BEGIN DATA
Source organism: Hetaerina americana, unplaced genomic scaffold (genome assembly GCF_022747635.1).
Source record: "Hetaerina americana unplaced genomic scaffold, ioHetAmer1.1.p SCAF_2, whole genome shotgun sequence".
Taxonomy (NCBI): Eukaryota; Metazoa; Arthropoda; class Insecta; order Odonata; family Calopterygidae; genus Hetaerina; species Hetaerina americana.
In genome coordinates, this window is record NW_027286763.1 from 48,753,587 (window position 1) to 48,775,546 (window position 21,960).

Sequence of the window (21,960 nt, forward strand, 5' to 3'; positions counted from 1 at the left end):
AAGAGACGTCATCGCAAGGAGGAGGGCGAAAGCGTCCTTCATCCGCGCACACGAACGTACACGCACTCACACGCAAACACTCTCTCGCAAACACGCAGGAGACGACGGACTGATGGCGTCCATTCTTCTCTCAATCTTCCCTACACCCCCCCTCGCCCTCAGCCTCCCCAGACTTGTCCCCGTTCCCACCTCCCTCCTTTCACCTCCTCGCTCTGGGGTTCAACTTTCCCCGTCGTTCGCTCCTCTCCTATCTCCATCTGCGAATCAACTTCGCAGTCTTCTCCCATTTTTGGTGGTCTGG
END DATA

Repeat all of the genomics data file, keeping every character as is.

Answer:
Source organism: Hetaerina americana, unplaced genomic scaffold (genome assembly GCF_022747635.1).
Source record: "Hetaerina americana unplaced genomic scaffold, ioHetAmer1.1.p SCAF_2, whole genome shotgun sequence".
Taxonomy (NCBI): Eukaryota; Metazoa; Arthropoda; class Insecta; order Odonata; family Calopterygidae; genus Hetaerina; species Hetaerina americana.
In genome coordinates, this window is record NW_027286763.1 from 48,753,587 (window position 1) to 48,775,546 (window position 21,960).

Sequence of the window (21,960 nt, forward strand, 5' to 3'; positions counted from 1 at the left end):
AAGAGACGTCATCGCAAGGAGGAGGGCGAAAGCGTCCTTCATCCGCGCACACGAACGTACACGCACTCACACGCAAACACTCTCTCGCAAACACGCAGGAGACGACGGACTGATGGCGTCCATTCTTCTCTCAATCTTCCCTACACCCCCCCTCGCCCTCAGCCTCCCCAGACTTGTCCCCGTTCCCACCTCCCTCCTTTCACCTCCTCGCTCTGGGGTTCAACTTTCCCCGTCGTTCGCTCCTCTCCTATCTCCATCTGCGAATCAACTTCGCAGTCTTCTCCCATTTTTGGTGGTCTGG